Hitting the cliff – at the top
Putting in gear social technologies at business -not worker- level means going beyond communities and knowledge sharing. On the public side, these technologies not only are modifying our behaviors, they are also changing the way we have to think over them. Customer facing departments are the ones which witness the more abruptly these changes. Marketing can no more ignore the many new customers behaviors that our new hyper-connected environment is now allowing. Customers are no more passive consumers companies can simply push products at. We have to take into account that they interact, listen, react. They have needs, expectations, and, even more significantly, a job-to-be-done.
Social technologies present us with an unique opportunity to not only work differently, as individuals or as groups, but to think differently at the how and why work is done. Why don’t we yet try to use inside organizations the same new lenses we are beginning to use in the consumer world? These will need many adaptations too, but isn’t it paradoxical to see that, at the same time that we are heralding the use of public tools and services in the corporate world, we are considering this world as totally separate and disconnected from the rest? Business processes aren’t the backbone of organizations, but an outdated answer to managers and C-level executives’ job-to-be-done.
To cure today’s organizational illness and unleash the power of human interactions, we need to start at strategic level, just as marketing must consider products from the customer’s point of view. We don’t simply need to DO social, we have to THINK social, and the way it fits and enhances businesses’ purpose. This is anyway the direction I will try to pursue with my new consultancy, Transitive Society.
Great post Thierry.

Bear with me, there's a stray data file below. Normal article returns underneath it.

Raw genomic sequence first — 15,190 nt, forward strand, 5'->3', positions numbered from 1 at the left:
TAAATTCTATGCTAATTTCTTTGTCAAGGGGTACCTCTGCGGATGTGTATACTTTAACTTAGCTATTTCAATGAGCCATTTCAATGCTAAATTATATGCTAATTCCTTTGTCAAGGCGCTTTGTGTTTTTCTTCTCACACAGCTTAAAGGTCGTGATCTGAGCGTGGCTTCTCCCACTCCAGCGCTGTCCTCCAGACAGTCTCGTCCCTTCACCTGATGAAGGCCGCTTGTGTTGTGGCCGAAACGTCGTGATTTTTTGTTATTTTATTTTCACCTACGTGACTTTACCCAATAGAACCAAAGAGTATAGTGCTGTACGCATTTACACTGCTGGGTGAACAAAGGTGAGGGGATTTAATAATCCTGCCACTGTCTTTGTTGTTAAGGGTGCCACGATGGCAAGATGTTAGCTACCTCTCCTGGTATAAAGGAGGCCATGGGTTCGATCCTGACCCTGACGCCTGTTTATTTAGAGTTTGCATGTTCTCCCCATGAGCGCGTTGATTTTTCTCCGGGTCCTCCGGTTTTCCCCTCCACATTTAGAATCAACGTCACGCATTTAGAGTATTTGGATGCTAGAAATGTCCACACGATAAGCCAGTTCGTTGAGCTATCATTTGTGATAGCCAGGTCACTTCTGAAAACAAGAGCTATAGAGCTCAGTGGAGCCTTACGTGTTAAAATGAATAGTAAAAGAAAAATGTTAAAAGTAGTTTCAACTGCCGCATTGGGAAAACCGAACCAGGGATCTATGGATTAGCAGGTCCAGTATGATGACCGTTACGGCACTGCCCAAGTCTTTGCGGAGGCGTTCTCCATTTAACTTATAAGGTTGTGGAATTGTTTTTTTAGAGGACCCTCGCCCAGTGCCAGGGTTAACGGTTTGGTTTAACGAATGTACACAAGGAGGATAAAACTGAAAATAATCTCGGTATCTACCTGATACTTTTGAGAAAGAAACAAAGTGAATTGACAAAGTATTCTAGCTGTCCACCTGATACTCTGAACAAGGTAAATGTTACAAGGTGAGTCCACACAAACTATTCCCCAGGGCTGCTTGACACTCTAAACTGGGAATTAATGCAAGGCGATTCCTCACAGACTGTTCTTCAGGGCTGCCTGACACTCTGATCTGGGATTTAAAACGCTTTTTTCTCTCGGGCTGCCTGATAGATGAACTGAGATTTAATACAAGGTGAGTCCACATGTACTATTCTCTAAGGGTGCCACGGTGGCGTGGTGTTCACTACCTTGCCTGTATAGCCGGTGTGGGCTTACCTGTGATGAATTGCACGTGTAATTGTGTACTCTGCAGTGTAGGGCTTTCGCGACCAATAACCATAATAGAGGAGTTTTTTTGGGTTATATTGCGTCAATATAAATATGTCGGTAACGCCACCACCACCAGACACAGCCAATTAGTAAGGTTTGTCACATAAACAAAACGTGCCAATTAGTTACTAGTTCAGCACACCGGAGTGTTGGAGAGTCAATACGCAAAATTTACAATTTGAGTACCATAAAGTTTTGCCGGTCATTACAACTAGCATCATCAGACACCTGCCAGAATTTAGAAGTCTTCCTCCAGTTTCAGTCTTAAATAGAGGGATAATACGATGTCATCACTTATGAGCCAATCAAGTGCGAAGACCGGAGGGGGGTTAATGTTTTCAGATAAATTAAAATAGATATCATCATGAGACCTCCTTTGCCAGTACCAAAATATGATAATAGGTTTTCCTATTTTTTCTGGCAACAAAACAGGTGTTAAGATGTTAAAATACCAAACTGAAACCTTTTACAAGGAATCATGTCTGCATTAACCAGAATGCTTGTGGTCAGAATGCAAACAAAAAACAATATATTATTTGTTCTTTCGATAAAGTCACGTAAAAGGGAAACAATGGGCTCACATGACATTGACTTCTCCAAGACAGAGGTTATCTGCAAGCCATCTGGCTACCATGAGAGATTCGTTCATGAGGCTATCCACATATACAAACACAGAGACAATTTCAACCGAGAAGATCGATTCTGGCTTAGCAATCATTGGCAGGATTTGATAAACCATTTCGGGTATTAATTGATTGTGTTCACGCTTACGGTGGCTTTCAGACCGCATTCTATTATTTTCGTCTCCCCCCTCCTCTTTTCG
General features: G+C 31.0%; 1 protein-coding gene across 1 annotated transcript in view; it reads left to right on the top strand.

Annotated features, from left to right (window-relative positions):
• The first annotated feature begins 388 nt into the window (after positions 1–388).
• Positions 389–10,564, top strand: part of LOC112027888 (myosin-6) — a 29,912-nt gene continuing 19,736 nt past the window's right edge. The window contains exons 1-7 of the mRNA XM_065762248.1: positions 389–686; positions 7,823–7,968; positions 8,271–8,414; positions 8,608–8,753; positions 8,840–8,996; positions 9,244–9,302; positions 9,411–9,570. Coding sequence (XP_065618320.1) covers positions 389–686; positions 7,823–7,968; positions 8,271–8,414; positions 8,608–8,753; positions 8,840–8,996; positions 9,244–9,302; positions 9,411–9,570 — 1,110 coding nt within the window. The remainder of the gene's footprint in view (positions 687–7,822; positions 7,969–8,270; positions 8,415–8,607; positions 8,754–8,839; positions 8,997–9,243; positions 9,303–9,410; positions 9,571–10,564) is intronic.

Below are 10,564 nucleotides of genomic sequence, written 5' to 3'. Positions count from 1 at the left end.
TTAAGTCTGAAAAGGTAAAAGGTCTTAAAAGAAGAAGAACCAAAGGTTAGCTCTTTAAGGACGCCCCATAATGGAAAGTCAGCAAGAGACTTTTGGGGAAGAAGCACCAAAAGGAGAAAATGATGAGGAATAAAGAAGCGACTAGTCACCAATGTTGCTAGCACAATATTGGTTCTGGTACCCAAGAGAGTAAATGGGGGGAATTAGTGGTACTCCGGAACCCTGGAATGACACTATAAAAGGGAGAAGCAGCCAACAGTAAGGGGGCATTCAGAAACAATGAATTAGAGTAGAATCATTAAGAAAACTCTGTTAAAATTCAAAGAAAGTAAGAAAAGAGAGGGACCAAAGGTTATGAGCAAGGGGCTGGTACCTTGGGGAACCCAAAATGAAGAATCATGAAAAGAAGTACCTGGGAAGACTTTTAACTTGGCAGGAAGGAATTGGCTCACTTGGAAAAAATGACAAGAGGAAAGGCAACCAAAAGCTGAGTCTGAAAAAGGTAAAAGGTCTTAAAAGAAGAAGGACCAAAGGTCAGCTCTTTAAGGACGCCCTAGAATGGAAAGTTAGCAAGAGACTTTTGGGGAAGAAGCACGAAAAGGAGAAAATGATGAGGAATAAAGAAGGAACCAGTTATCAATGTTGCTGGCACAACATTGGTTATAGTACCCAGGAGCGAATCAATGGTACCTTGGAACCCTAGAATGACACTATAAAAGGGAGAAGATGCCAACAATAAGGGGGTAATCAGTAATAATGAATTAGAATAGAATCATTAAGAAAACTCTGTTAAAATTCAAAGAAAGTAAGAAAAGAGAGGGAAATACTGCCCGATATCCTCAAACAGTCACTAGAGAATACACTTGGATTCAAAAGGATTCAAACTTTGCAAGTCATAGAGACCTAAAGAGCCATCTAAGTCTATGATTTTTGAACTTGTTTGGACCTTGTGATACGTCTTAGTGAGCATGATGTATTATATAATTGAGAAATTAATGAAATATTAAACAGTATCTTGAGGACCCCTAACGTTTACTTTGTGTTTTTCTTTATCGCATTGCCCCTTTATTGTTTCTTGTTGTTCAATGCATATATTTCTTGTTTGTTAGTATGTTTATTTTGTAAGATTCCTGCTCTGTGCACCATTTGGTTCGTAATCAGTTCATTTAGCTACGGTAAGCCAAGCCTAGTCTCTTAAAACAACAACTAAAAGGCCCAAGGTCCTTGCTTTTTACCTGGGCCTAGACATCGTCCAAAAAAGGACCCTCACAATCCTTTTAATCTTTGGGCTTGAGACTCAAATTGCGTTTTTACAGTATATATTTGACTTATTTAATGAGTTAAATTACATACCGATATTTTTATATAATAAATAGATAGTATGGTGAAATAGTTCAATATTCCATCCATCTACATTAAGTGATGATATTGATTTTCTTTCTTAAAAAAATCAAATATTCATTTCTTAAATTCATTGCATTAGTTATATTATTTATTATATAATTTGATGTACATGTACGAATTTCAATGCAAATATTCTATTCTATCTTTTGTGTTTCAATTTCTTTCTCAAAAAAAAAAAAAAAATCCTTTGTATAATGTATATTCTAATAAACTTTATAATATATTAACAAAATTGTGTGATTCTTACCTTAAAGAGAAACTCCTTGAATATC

I fully agree with you but I’d like to add a something on the workflow issue you mentioned. I’m a firm believer that applying social to workflows is the best way to get tangible and measurable benefits while, as you’re saying, it’s just about improving the existing, not preparing for the future.
There seems to be a big misunderstanding on social applied to workflows. When I use these term I’m thinking of workflows as they should be, not as they are. It would relate more to socially-mined ones, adaptive workflows (and ACM) etc.
But it’s also a matter of maturity. Things always follow the same curve : improve what exists, transform based on lessons learned, sustain. Since this matter is still in its early years, I think we’re still in the improvement phase. I only hope that successfull improvement won’t make businesses think they can avoid tranformation.
Things always follow the same curve : improve what exists, transform based on lessons learned, sustain.
That’s an interesting sentence, but doesn’t it suppose that technology is sufficiently disruptive to drive business’ change? Back to Clay Christensen again; between The Innovator’s Dilemma and The Innovator’s Solution, his focus changed from technology to business, as he understood that technology was a mere enabler of change, and that disruption has to occur at business level.
Christensen’s innovation theories may apply to the behind-the-firewall world as well as the job-to-be-done does. Present work structure is born from the need to perform better in a stable context, and new context requires new, disruptive, solutions. Business solutions, not technological ones.
I agree with you when talking about workflows as they should be, but can we then still use the old terminology? Even deeper, when shifting from stocks to flows, can we still enact work according to the same epistemology, and stick with the paradigm which developed with the industrial revolution? The change which businesses need to undertake is often very, very deep. I am far from sure if sustaining innovation, evolutionary or revolutionary, can get enough momentum to make it happen.